I see he's been telling people he won't debate with Mr Salmond because he is not head of the No campaign (so what?) and in any case it is nothing to do with him because he doesn't have a vote...which begs the question... what is he doing here, if it's nothing to do with him? Did he just fancy two days away from Downing Street, so when the Euro elections fall flat on their face he can say: "it was nothing to do with me guv".

      Odious man.

  3. “I knew John Smith, and David Cameron is no John Smith.”

    From the 1988 presidential campaign. The Vice Presidential debate between Lloyd Bentsen and Dan Qualye. :

    1. He he... Nice put down.

      Eck musta copied it.

      Dan (I'm sorry, I don't speak Latin; potatoe) Qualye, wasn't the sharpest knife in the drawer.

      Poor Old Dan. I dunno about the USA, but he got a terrible press here. We were left open mouthed about how thick he appeared to be!

    2. Tris: The exchange between Lloyd Bentsen and Dan Qualye in 1988 is the most famous moment in the history of Vice Presidential debates. It's over a quarter century old now, and has passed into the American idiom to suggest when someone has foolishly compared himself to someone much greater.

      So that cadence and substance of that line jumped out at me. I'd say that the First Minister has a solid grasp of American political history.

    3. Ah right Danny. I guess that Eck probably does have a good grasp of American history. As far as I understadn it he's a big fan of America without making the mistake of British ministers of feeling in some way inferior to them.

      Cameron, on his way to Washington for the first time as PM, said that he was proud of the partnership of America and Britain, even though Britain was the junior partner.

      However true that might be, it came across as the most appalling piece of ass licking.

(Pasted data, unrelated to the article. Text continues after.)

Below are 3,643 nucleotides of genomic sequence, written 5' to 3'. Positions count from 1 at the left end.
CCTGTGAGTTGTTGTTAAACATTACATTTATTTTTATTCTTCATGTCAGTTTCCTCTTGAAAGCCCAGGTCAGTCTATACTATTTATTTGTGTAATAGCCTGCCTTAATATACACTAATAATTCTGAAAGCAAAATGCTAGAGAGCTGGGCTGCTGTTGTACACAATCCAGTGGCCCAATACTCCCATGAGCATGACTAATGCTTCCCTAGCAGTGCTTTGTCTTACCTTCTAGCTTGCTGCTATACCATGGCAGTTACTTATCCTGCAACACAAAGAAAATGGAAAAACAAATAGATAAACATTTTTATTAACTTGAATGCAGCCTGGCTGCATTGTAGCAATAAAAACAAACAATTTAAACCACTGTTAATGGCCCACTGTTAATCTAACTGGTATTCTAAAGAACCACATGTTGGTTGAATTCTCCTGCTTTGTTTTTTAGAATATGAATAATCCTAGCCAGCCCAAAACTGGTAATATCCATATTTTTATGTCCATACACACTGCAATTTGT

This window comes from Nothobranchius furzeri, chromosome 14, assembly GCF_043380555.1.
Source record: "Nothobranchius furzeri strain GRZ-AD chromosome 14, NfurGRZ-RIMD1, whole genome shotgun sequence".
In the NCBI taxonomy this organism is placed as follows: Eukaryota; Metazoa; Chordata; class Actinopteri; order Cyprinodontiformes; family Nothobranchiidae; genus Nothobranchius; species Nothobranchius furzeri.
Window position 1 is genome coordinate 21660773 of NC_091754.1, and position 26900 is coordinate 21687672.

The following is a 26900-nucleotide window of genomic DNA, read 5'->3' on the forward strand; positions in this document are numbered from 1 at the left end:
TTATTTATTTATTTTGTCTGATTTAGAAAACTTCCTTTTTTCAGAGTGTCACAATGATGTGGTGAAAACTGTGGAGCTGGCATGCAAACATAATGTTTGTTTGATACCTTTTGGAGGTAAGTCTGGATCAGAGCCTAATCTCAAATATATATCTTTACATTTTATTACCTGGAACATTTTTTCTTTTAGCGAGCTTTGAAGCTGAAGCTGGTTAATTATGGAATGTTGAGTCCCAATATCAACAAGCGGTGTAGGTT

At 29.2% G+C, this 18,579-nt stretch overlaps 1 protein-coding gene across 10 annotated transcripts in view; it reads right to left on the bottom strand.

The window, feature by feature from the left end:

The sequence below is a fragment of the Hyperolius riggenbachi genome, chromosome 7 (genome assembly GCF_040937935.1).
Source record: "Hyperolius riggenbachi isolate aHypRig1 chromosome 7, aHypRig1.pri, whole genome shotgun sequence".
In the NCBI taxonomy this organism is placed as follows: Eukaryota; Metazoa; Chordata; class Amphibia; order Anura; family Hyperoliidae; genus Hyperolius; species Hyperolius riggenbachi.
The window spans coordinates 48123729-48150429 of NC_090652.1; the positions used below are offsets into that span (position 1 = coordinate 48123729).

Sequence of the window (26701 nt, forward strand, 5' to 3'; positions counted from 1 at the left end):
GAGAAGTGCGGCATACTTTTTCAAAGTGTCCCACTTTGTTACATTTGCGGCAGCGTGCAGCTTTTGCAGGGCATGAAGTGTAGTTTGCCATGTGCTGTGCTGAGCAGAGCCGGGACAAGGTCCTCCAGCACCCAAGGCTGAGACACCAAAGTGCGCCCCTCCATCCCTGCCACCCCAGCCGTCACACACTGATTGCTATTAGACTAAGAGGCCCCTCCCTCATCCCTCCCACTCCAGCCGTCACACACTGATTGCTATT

Poor old Dan. The only image we have of him here is that of a figure of fun. Imagine that being a heartbeat away from the most powerful mad in the Western world...almost as scary as the hockey mom... but not quite.

    4. Indeed! It took a "hockey mom" from Alaska to make Dan Qualye, the unsuccessful speller of "potatoe", look like a mental giant.....LOL.

    5. The question is Danny...did anyone ever ask her to spell "potatoe"?

      Or indeed anything else... like her name, for example?

      Or any newspaper she read?

  4. I never liked John Smith or Donald Dewer, for they always seemed to be Labour first, then Westminster, then themselves and only then Scotland. Offering only a little parly, just enough to keep the natives quiet. I don't think resurrecting, these old unionist stalwarts will help the no lot, much at all.


    1. I had the feeling that Smith was popular, perhaps only with the passage of time and the advent of Blair, son of Thatcher.

      I don't remember much about Dewar either.

      But no, people aren't interested in the old leaders. At the moment they are interested in what is going to make life better for them.

      What John Smith would have done, or would have wanted, is really neither here nor there. What is true is that he didn't want the same things that Cameron wants, which seems to be a return to Dickensian Britain with the poor in soup kitchens (or food banks) and workhouses (or forced labour), and knowing their place to the super rich, the new aristocracy, the bankers, spivs the lot.